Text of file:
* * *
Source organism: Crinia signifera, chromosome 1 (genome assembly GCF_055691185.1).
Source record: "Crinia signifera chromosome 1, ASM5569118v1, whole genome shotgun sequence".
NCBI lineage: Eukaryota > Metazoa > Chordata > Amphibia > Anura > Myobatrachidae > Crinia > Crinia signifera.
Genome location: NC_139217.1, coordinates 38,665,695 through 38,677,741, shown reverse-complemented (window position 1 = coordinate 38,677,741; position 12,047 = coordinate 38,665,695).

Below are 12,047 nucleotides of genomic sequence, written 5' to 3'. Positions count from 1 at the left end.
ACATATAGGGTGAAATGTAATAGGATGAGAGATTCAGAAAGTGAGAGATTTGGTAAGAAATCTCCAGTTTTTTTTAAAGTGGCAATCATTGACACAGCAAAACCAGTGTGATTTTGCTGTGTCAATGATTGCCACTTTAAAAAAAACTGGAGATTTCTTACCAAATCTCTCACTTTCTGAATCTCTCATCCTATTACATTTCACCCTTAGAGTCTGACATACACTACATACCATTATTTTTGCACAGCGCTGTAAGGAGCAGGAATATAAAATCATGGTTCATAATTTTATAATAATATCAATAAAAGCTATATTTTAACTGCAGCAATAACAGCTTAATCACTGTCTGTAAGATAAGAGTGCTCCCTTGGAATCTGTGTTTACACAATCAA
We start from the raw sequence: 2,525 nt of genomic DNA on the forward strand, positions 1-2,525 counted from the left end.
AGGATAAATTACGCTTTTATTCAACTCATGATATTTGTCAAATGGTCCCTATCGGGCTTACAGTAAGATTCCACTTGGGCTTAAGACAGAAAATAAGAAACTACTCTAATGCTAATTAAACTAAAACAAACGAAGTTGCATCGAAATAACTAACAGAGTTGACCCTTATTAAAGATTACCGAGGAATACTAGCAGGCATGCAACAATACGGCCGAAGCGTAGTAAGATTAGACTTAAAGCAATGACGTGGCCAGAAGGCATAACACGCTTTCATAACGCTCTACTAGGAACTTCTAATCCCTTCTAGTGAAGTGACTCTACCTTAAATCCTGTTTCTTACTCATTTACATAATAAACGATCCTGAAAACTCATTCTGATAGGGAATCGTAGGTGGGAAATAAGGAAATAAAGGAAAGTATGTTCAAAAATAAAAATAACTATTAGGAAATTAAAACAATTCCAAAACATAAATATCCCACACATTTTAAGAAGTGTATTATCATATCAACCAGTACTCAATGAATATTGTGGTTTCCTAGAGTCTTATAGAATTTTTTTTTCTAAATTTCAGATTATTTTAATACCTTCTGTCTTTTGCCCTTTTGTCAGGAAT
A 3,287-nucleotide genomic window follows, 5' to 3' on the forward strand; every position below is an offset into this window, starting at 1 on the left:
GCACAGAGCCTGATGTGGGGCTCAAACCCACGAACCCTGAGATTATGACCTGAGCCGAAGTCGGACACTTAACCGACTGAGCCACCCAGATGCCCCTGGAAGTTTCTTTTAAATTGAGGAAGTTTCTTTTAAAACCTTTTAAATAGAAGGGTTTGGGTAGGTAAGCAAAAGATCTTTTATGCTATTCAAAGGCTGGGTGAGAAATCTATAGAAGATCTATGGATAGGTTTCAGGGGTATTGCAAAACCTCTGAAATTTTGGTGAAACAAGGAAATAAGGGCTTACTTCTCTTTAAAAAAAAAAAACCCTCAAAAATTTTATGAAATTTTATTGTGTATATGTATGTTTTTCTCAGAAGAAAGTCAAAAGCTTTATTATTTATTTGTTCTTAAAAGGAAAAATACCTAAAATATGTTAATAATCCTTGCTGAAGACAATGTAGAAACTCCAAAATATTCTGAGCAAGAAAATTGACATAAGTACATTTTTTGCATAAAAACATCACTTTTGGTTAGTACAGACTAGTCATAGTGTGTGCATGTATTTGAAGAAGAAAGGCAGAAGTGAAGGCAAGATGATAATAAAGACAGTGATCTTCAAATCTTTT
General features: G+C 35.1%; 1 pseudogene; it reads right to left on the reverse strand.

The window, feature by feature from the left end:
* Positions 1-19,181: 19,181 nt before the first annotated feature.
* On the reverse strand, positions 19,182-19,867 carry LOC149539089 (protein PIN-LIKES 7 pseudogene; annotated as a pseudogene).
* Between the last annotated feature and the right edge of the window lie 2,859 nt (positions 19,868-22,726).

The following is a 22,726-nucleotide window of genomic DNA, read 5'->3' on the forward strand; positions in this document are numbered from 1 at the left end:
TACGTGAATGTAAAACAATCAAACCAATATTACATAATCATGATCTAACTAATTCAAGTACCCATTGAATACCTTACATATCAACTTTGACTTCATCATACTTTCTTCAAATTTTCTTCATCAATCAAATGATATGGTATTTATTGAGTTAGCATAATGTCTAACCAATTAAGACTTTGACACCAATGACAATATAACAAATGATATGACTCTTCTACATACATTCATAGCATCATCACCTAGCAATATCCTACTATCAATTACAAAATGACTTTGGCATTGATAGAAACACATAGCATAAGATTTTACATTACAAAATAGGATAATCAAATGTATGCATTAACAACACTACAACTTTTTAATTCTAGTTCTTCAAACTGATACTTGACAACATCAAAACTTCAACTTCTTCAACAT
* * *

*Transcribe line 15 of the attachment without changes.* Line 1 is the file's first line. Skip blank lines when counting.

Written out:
* Between the last annotated feature and the right edge of the window lie 2,859 nt (positions 19,868-22,726).